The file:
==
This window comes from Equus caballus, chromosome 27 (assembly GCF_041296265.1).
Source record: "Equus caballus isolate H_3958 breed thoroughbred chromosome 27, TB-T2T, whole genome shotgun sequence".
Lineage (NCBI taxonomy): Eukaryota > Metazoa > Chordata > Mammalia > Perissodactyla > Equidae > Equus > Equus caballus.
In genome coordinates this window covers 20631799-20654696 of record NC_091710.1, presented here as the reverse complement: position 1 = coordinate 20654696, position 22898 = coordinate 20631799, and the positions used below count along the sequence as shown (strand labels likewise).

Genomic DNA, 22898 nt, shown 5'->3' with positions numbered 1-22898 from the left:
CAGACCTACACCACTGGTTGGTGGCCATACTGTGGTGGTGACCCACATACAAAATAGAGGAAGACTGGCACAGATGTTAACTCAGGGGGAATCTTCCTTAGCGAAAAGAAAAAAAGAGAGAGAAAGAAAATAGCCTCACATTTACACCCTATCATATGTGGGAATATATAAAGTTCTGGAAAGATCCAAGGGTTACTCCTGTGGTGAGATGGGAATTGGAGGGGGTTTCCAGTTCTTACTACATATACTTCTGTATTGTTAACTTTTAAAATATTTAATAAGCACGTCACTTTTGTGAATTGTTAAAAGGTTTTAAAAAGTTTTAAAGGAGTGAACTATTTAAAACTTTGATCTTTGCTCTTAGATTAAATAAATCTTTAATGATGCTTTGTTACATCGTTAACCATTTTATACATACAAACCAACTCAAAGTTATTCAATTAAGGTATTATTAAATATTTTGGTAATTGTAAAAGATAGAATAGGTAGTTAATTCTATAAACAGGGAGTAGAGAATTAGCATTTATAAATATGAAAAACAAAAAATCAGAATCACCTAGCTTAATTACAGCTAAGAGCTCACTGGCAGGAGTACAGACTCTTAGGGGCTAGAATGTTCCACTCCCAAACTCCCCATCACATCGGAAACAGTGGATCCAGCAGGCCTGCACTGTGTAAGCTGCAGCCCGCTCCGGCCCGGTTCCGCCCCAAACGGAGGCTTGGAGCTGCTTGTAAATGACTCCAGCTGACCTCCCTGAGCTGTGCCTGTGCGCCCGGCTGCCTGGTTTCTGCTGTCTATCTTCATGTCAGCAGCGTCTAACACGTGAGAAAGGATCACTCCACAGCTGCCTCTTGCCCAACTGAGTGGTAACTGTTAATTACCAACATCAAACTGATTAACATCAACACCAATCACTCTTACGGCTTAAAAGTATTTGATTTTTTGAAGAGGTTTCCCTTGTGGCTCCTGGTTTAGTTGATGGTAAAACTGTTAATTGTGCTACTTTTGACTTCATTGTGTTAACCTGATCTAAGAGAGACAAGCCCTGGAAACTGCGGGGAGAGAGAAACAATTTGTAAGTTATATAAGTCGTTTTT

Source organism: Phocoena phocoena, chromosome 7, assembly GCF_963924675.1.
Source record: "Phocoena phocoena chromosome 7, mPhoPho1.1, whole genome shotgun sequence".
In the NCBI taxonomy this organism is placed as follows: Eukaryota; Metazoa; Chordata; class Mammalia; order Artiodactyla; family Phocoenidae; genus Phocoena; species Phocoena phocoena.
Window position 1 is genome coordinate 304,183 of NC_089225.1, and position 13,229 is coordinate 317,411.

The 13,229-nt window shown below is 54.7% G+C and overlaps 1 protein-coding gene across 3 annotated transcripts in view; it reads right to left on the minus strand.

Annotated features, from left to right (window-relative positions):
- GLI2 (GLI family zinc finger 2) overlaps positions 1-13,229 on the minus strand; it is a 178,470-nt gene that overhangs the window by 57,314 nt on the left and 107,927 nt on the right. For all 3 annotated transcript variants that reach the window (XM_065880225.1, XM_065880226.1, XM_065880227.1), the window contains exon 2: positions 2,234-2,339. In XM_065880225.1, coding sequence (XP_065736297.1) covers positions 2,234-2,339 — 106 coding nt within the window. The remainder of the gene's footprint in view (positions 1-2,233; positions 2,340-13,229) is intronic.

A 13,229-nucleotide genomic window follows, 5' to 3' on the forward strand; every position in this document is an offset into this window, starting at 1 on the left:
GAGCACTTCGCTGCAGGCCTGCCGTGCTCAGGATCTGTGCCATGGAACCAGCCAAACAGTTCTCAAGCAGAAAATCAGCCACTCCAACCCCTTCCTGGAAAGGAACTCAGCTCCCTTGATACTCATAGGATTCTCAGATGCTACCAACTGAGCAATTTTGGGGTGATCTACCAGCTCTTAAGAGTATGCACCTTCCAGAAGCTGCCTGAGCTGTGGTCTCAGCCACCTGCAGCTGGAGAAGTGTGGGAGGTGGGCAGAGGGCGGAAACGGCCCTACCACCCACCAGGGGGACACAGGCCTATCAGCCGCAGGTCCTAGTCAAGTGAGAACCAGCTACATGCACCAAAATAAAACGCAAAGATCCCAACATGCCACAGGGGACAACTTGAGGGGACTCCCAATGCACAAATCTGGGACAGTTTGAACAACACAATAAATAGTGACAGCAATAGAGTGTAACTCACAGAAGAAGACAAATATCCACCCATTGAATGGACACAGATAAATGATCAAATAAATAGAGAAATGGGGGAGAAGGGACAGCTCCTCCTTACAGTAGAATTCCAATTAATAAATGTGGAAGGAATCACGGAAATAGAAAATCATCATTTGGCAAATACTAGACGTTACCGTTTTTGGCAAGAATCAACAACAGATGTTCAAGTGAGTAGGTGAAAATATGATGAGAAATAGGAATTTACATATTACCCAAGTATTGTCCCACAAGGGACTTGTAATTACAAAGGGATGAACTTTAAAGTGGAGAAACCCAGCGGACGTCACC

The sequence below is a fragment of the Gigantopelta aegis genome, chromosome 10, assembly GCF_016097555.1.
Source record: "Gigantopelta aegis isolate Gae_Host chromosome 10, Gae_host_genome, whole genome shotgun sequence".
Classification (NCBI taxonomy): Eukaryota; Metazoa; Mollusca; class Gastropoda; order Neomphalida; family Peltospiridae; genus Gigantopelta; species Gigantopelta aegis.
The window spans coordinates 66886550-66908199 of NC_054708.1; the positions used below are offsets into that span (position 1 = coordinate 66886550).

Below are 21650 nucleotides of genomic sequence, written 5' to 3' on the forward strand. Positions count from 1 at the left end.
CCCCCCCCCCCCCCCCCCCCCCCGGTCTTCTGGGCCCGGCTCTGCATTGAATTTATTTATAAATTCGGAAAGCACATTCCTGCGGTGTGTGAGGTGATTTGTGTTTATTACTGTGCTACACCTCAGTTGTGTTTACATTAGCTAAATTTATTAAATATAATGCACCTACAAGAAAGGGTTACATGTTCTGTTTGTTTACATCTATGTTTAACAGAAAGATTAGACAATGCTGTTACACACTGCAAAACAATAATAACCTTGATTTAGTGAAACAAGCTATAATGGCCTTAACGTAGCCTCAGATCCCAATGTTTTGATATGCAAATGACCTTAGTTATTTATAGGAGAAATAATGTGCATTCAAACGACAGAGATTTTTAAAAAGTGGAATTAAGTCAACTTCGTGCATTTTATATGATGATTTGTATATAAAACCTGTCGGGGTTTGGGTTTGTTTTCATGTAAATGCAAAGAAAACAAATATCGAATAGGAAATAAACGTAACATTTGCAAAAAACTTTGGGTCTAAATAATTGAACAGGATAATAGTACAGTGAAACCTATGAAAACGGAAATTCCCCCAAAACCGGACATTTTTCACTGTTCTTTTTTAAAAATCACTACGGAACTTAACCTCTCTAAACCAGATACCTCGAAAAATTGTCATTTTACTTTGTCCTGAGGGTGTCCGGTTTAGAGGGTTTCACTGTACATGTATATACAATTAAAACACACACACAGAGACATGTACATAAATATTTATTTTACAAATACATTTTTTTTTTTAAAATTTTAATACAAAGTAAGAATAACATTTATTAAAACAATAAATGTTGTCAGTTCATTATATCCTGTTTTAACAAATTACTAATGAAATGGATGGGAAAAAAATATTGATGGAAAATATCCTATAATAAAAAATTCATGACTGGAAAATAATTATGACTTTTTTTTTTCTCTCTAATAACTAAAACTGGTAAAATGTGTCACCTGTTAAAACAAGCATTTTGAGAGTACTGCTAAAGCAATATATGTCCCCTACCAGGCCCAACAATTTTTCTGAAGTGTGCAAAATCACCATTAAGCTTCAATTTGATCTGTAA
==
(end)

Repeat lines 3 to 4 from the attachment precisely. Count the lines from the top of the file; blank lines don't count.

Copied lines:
Lineage (NCBI taxonomy): Eukaryota > Metazoa > Chordata > Mammalia > Perissodactyla > Equidae > Equus > Equus caballus.
In genome coordinates this window covers 20631799-20654696 of record NC_091710.1, presented here as the reverse complement: position 1 = coordinate 20654696, position 22898 = coordinate 20631799, and the positions used below count along the sequence as shown (strand labels likewise).